Jesus said if we want to gain his life we must lose our own. I see how that relates to my study and prayer just as much as my eternal salvation.
Hosea 6:6 (NLT) “I want you to show love,not offer sacrifices. I want you to know me more than I want burnt offerings.”
Reading this passage today made me realize once again that what I think God expects from me and what God actually expects may not be the same. Often we impose the world’s expectations on our relationship with God. And God says over and again…I want you to love me more than anything you can do for me…I want you to know me rather than spend time trying to appease me.
For all of those perfectionists out there who think we must EARN God’s love…God is NOT Smith Barney who says they do things the old fashioned way and earn it. God desires more than anything else to sit down and have a good old fashioned conversation with you. A conversation where you share what is on your heart and God shares as well. One where no hand is out (there is time for that for sure but not now) wanting something or a fist is raised in questioning (there is also time for that as well).
Simply a conversation. And we call that prayer…
“Some clergy prepare their sermons; others prepare themselves.” – Samuel Wilberforce
This was a tweet from Asbury Seminary that caught my attention last week. As I prepare to speak what I hope is a faithful word each week, it is a great reminder that my preparing my life is as important as my exegesis.
We have spent the last week as a congregation talking about spiritual disciplines. These activities (prayer, study, fasting, worship, etc.) are the very ground in which God works to shape our lives, our families, and our communities. And yet, my guess, based upon my own life, is that we would all like to be more consistent, more passionate, more connected to these practices. I know that my hope is that they become a permanent lifestyle and not spiritual hobbies I pick up from time to time.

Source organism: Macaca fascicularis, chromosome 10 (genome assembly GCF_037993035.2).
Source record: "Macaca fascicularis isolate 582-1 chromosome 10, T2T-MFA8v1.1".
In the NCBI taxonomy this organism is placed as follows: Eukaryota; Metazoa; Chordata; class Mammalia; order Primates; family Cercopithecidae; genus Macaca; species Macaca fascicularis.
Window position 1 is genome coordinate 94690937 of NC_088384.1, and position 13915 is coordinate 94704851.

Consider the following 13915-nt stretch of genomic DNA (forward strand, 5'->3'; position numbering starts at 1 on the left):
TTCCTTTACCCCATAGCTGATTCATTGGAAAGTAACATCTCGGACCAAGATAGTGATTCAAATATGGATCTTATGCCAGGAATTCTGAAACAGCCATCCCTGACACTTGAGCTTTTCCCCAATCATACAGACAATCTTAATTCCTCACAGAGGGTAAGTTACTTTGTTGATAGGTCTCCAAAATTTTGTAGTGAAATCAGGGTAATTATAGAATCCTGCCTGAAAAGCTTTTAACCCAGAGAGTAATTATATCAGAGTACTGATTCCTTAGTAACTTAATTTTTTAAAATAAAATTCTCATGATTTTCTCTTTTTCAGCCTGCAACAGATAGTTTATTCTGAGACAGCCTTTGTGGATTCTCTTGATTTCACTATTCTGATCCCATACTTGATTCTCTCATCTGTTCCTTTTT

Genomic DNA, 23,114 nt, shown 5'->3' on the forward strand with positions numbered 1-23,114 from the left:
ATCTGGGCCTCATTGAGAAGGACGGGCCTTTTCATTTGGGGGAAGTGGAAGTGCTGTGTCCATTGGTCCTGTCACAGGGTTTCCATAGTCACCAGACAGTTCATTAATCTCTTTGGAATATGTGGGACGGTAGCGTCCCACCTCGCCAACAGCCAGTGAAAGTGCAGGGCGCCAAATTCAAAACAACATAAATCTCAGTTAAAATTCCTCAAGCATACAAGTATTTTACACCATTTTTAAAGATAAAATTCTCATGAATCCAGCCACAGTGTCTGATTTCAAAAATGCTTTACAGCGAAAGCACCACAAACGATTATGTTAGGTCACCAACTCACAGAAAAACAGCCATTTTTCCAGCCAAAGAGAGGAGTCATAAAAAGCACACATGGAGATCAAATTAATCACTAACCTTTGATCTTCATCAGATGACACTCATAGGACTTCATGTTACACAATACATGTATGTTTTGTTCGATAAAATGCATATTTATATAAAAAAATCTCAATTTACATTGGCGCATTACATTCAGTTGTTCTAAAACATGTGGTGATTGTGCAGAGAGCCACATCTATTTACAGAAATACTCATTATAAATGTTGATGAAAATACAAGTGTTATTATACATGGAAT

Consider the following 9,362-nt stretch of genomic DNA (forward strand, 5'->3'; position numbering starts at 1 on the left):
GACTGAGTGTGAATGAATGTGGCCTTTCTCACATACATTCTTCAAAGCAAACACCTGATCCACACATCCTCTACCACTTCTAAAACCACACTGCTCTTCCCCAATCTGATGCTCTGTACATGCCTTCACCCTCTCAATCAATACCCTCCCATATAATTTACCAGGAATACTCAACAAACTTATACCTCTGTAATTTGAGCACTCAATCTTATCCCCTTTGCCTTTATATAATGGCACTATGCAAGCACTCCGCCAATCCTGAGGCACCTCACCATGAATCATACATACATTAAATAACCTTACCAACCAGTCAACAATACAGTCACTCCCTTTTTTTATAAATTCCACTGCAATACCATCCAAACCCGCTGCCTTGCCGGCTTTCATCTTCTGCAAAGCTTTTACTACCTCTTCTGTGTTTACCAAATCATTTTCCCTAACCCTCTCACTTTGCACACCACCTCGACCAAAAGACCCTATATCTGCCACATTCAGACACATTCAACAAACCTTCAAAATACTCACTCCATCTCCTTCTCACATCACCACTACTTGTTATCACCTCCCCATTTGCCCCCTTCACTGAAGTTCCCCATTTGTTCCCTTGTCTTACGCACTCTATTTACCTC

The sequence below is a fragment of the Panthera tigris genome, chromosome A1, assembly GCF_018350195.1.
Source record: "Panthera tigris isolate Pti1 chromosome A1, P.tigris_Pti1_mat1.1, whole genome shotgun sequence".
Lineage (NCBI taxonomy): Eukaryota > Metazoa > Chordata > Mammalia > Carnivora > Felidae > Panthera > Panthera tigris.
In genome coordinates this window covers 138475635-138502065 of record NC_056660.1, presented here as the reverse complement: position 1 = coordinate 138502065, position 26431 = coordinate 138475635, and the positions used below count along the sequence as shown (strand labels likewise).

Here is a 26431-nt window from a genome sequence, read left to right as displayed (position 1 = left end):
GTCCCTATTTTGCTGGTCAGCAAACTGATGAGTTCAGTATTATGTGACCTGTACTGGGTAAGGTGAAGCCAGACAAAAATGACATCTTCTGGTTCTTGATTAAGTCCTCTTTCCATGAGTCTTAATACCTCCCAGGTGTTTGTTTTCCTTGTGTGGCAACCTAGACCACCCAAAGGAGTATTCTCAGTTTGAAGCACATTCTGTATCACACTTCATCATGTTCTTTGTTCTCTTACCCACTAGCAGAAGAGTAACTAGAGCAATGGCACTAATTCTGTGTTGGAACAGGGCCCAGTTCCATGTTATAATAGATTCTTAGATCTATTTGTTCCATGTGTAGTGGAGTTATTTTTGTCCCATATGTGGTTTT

With Lent right around the corner, maybe this is a good time to pick up one of these disciplines and make it a regular part of your journey for 7 weeks. My guess is that it will become a regular part of your life afterwards.
Colossians 3:23 Work willingly at whatever you do, as though you were working for the Lord rather than for people. 24 Remember that the Lord will give you an inheritance as your reward, and that the Master you are serving is Christ. (NLT-SE)
One of the biggest misnomers, lies, misunderstandings in our culture is that we have a secular life separate from our spiritual life. Whether we are making doughnuts, retired, working in a hospital, teaching, a stay at home parent, or a clergy person, we all have the opportunity to give our COMPLETE lives in service to God. I wonder what would change if we thought of our life as an integrated whole instead of a group of separate identities?
The key, for me at least, is to put things into my life that will constantly remind me to remain connected to God. It is kind of like how my energy level reminds me of my need for caffeine! Times of prayer, moments of Scripture, times of worship and service all have the ability, if I allow them, to keep me connected to God.
What are your disciplines that keep you grounded? How do you stay connected? Do you view your life as an integrated whole or as a sum or separate parts?
Gotta go. It’s time to make the doughnuts…or for me, time to facilitate a small group meeting.
“The power of a life, where Christ is exalted, would arrest and subdue those who are bored to tears by our thin version of Christianity and wholly uninterested in mere churchmanship.” From Discipline and Discover by Albert Edward Day
Christ creates within us a beauty that is unmistakable to others. It is a life full of wholeness and drenched with the fruits of the spirit such as patience and kindness. It is this kind of life that allows others to see Christ. It is this kind of life that God wants to use to spread the Gospel message.
Evangelism, in my mind, begins with an inward journey of discipline. But if it is truly spiritual will not remain there but overflow into all other parts of our life and the lives of those around us. In my mind this means to reach the world with the Gospel mesage we don’t need to be more relevant…we need to be more like Christ.